لدينا فرصة ممكنة في إدارة الرئيس الأميركي الجديد باراك أوباما، شريطة ألا يدخل فريق أوباما في الألاعيب ذاتها التي تبنتها إدارتا بيل كلينتون وجورج بوش الابن، اللتان لم تكونا جادتين في الحل، بل كانتا تركزان في العملية لا في السلام كهدف نهائي، كانتا تركزان على «إدارة الصراع» لا على «إنهاء الصراع». تلك الأفكار التي سمعتها مرارا في واشنطن من الوجوه ذاتها والمبعوثين ذاتهم الذين ينوي أوباما تعيينهم للتعامل مع قضية السلام في الشرق الأوسط. الطريق إلى الاستقرار لا تمر عبر استهداف غزة، وانما تمر عبر تصور ناضج وجاد للأمن الأقليمي يضمن أمن المنطقة بما فيها إسرائيل. الحل يكمن هنا.. أما عدوان إسرائيل على غزة في مشارف العام الجديد، فهو بكل تأكيد ينم عن نوايا غير مطمئنة، إن لم نقل بأنه يبشر بكارثة استراتيجية قادمة تجعل اللهب يلتهم المنطقة برمتها.

December 29th, 2008, 2:38 am


johnpauljustlikethepope said:

In general, extremists seem to fear moderation more than they fear opposite extremists. Hamas may cry foul about these attacks, but maybe this sort of intervention is what keeps them relevant. A secure and lawful Palestine would have little place for the antics of Hamas’s militant leadership. And the leaders who prosecuted the invasion of Lebanon to save Israel from Hizbullah are now pursuing the Hamas bogeyman with excellent zeal.

What both these sides may fear most is elections in Israel and U.S. leading to more constructive engagements that will, slowly but surely, leave them behind the way the IRA in Ireland succumbed to a reconciliation of former enemies through a political process.

December 29th, 2008, 4:16 am


offended said:

An Israeli woman says what’s happening in Gaza is fantastic:

“I definitely see this as linked, but it’s OK, better late than never. What’s been happening in Gaza is fantastic. I feel very bad about the man killed in [the Israeli town of] Netivot. “

December 29th, 2008, 4:48 am


offended said:

Dear Josh,
I don’t think the title of the post is inaccurate, because the killings didn’t divide Arab countries as much as it divided Arab regimes. I don’t think Arab people are in much disagreement about what’s happening.

December 29th, 2008, 6:33 am


Shai said:


That woman is not the only happy Israeli. There are others, also ones that you know, who are proud today…

December 29th, 2008, 6:57 am


Innocent Criminal said:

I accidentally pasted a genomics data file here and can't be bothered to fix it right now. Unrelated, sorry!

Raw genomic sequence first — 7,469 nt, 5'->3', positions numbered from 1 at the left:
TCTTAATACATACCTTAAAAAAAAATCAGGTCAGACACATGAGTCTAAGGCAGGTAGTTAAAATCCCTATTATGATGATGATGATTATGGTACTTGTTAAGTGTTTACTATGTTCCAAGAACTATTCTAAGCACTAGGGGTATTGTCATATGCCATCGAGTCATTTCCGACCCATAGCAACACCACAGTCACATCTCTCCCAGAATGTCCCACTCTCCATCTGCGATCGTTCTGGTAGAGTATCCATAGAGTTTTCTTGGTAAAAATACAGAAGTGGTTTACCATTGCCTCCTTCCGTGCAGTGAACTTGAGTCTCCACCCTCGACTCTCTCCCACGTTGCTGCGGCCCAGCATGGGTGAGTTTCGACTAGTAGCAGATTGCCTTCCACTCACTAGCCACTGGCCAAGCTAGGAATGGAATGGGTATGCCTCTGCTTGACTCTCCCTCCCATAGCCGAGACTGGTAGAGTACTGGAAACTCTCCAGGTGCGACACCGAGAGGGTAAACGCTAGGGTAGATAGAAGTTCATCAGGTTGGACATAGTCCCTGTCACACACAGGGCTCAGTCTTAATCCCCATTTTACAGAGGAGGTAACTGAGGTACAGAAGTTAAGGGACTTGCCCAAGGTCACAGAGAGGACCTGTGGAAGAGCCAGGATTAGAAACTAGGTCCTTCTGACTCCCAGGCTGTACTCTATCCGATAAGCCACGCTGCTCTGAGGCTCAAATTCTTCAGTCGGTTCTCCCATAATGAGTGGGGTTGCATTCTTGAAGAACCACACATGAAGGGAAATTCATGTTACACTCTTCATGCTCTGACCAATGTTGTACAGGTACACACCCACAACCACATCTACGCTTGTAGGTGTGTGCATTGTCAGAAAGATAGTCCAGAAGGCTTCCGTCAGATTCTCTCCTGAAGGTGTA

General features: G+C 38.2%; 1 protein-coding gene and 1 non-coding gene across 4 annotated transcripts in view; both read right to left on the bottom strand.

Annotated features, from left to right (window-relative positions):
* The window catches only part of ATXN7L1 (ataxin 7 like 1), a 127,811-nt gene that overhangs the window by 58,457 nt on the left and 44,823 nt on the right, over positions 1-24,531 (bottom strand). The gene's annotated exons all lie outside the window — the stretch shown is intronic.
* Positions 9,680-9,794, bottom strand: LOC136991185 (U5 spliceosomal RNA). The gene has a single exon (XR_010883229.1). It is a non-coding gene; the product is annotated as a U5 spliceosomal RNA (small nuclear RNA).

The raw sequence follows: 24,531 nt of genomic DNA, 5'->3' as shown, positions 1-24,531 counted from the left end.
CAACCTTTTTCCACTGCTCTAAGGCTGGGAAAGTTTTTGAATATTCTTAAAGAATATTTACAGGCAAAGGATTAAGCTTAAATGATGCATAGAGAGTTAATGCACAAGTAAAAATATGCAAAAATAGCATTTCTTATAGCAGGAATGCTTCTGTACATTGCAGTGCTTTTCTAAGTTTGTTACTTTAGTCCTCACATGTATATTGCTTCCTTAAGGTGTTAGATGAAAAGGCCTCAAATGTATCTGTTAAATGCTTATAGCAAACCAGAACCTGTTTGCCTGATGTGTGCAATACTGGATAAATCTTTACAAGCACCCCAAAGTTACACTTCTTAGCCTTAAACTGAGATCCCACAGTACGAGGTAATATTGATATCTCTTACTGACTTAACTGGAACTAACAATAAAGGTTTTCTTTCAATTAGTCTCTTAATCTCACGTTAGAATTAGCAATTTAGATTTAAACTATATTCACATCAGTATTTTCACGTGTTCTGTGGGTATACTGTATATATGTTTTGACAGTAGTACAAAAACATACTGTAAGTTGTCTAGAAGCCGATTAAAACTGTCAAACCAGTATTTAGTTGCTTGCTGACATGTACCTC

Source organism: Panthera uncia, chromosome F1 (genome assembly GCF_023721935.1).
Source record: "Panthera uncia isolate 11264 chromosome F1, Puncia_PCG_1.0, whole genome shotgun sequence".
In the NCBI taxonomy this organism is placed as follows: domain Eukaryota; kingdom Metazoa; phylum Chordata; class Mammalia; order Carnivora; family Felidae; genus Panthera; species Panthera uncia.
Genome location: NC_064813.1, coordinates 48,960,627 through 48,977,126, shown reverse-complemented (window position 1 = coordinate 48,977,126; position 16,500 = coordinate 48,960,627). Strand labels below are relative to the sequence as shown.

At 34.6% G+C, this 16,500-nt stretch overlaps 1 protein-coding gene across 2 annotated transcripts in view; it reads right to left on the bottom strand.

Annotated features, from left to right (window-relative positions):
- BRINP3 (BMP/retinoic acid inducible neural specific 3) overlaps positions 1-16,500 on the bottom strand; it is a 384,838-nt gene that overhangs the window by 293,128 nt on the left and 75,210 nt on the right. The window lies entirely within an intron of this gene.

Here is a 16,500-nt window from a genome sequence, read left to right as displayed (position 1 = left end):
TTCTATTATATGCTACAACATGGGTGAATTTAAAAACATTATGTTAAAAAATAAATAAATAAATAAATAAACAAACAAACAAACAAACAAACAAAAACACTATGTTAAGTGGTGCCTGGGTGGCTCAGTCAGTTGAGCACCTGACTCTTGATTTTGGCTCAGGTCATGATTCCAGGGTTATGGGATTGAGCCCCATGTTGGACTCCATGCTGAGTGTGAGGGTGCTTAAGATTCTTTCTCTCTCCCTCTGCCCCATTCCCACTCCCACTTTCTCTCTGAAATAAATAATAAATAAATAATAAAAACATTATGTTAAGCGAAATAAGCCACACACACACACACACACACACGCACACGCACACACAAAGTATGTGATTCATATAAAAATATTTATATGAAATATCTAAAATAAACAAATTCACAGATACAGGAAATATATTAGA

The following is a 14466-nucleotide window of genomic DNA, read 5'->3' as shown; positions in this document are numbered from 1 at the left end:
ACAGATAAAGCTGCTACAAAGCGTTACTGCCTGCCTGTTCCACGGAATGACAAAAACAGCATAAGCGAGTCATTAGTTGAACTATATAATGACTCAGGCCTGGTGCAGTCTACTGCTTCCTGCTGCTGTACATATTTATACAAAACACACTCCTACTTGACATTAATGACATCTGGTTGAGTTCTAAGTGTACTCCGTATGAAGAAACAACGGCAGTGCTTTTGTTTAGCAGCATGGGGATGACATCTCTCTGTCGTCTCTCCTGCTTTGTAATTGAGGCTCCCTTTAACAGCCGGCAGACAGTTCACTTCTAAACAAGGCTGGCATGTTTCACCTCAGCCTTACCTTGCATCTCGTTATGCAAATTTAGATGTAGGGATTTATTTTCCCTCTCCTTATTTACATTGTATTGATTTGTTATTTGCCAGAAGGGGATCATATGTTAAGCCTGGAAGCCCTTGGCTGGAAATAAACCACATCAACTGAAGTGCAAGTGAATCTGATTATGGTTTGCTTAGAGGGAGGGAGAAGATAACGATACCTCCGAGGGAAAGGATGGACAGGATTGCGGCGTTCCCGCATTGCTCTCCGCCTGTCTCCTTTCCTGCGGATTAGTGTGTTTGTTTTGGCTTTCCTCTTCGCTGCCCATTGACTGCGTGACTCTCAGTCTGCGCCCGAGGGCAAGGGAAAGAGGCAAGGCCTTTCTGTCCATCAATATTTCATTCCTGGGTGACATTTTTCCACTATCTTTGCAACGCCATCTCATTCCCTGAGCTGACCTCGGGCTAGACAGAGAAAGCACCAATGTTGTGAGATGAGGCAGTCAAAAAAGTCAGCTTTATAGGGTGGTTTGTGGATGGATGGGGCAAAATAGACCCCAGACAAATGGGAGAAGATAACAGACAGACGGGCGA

This is why the only solution is for Israel to get out of palestinan land so that extremists on both end of the spectrum fade away. unfortunately for us Israel feeds off Hamas and likes to continue occupying Palestinan land more than they feed off Israel to fight it.

December 29th, 2008, 8:06 am


offended said:

Shai, I couldn’t really read through the second line of what AIG wrote, but I understand why it must have been a field-day for the AIGs in Israel (and on our side too).

December 29th, 2008, 9:02 am


Racism and Opportunism Fuel Conflict « Middle East News and Comment said:

[…] recklessness, Homayed suggests that Hamas should pay the price for its manifold sins.” Josh Landis adds that “America’s allies: Israel, Saudi Arabia, Egypt, Jordan, and the PLO are ranged against […]

December 29th, 2008, 10:58 am


idaf said:

Excellent lessons from history for Israil by Rami Khouri…

Punishing Gaza in Vain

by Rami G. Khouri

BEIRUT — God punished the arrogance and hubris of the Hebrews in the Old Testament by making them wander the wilderness for 40 years before allowing a later, more humble, generation to enter Canaan. The current generation of Israeli Jews is not as proficient at learning these 40-year lessons, it seems, to judge from Israel’s current ferocious attack on Gaza.

It was exactly 40 years ago to the day — December 28, 1968 — that Israeli commandos raided Beirut airport and destroyed 13 Lebanese civilian aircraft, in retaliation for a Palestinian attack against an Israeli airliner in Athens. Israel aimed to inflict a revenge punishment so severe that it would shock the Arabs into preventing the Palestinians from fighting Israel.